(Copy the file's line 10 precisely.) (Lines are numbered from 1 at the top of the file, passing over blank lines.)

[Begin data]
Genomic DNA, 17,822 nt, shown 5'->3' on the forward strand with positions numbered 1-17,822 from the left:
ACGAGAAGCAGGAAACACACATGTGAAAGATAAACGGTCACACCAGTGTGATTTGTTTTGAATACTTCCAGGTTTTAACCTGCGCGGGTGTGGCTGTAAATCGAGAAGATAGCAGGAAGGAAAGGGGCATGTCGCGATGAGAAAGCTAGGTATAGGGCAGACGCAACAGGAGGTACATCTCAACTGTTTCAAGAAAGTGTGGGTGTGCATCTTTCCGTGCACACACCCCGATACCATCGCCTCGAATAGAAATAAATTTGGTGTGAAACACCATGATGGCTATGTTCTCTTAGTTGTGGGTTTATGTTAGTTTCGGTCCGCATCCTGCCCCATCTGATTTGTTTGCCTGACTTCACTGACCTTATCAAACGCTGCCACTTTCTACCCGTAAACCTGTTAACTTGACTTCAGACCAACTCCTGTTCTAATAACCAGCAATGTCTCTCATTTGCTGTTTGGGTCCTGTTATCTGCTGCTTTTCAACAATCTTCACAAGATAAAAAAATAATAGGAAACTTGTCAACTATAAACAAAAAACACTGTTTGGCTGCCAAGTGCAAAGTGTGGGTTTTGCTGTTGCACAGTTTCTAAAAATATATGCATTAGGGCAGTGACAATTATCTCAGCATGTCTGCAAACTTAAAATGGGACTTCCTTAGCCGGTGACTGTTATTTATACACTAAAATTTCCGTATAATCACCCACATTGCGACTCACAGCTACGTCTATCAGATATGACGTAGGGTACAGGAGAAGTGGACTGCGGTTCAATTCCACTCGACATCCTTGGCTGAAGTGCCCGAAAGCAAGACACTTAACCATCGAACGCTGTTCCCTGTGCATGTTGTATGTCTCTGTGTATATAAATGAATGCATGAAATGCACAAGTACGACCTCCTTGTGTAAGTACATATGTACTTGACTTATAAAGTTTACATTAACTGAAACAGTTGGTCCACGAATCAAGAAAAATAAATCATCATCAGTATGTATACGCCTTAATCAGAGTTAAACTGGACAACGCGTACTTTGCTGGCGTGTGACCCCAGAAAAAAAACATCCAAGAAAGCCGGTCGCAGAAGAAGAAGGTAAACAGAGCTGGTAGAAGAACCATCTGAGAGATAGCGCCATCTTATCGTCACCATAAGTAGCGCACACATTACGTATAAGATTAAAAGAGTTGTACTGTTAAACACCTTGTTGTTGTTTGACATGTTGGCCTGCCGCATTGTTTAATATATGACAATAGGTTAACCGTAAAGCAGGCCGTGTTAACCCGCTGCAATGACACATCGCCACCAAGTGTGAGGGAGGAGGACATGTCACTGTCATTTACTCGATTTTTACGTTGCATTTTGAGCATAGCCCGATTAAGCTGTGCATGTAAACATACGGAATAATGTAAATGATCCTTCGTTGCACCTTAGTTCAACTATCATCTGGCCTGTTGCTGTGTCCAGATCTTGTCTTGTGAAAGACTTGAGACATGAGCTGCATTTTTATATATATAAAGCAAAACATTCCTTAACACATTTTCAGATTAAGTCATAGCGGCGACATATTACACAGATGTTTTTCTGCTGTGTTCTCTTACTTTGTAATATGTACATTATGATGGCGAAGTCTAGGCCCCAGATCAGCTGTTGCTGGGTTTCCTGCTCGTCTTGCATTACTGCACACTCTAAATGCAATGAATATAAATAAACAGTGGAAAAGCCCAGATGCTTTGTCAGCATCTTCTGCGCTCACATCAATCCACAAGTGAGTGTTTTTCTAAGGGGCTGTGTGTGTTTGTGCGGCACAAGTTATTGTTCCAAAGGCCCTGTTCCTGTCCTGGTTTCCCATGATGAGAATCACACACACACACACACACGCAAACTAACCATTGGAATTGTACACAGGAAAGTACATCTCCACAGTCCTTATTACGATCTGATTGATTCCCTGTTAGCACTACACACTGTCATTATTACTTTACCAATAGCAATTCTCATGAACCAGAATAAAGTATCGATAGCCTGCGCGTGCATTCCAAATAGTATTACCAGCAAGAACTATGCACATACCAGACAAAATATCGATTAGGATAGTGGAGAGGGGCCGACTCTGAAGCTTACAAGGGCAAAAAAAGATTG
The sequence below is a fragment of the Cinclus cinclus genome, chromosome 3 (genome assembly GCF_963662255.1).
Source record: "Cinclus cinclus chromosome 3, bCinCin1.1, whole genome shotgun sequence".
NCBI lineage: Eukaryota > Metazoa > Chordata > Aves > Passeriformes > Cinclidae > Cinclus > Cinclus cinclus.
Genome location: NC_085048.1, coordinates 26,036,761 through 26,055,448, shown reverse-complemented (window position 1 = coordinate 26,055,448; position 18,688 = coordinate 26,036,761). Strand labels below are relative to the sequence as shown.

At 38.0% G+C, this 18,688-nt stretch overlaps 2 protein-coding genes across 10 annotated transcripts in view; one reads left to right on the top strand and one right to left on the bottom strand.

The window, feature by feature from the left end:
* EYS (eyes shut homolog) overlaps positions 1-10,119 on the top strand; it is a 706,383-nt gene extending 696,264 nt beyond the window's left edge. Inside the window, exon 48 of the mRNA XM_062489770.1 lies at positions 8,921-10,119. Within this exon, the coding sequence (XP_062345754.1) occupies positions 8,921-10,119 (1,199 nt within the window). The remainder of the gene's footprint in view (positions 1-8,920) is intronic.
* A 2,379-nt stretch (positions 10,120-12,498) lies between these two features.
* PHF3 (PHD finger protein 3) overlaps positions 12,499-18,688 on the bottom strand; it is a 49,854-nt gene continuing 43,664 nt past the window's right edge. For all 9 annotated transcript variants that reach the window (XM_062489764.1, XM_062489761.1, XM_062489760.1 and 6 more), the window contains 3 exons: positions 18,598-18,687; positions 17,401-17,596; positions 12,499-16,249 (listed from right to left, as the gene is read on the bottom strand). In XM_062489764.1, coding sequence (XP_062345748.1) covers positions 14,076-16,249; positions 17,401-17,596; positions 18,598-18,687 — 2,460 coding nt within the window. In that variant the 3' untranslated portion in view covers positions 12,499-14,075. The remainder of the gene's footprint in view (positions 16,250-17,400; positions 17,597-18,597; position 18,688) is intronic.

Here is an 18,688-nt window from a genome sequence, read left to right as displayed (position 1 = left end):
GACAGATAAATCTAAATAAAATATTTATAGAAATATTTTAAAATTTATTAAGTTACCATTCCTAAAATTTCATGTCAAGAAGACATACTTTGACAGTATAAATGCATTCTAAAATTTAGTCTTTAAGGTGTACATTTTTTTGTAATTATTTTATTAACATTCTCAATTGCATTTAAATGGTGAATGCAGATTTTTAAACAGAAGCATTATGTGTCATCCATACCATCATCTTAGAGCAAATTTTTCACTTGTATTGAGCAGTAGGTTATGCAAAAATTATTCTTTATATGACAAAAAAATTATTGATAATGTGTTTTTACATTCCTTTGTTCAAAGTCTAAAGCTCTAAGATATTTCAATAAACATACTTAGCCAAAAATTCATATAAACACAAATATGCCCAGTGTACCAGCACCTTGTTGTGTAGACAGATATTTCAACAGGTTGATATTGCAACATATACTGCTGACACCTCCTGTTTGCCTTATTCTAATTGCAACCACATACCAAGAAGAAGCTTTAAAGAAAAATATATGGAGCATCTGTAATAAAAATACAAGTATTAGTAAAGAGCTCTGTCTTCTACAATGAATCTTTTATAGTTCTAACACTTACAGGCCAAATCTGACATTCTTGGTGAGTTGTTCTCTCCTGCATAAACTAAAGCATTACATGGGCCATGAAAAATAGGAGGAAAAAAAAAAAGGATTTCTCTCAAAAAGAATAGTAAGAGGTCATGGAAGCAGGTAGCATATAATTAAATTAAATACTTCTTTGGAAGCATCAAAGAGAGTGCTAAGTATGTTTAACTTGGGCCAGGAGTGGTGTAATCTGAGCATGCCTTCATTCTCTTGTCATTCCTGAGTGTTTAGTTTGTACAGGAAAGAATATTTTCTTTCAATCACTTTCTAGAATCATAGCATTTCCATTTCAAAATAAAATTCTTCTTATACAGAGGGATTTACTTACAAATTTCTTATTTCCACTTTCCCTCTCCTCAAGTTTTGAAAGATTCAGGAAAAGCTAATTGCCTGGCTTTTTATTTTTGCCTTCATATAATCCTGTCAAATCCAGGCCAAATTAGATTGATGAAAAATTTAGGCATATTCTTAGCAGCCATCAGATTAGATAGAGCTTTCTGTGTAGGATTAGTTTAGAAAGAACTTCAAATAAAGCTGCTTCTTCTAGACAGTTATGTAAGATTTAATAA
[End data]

* A 2,379-nt stretch (positions 10,120-12,498) lies between these two features.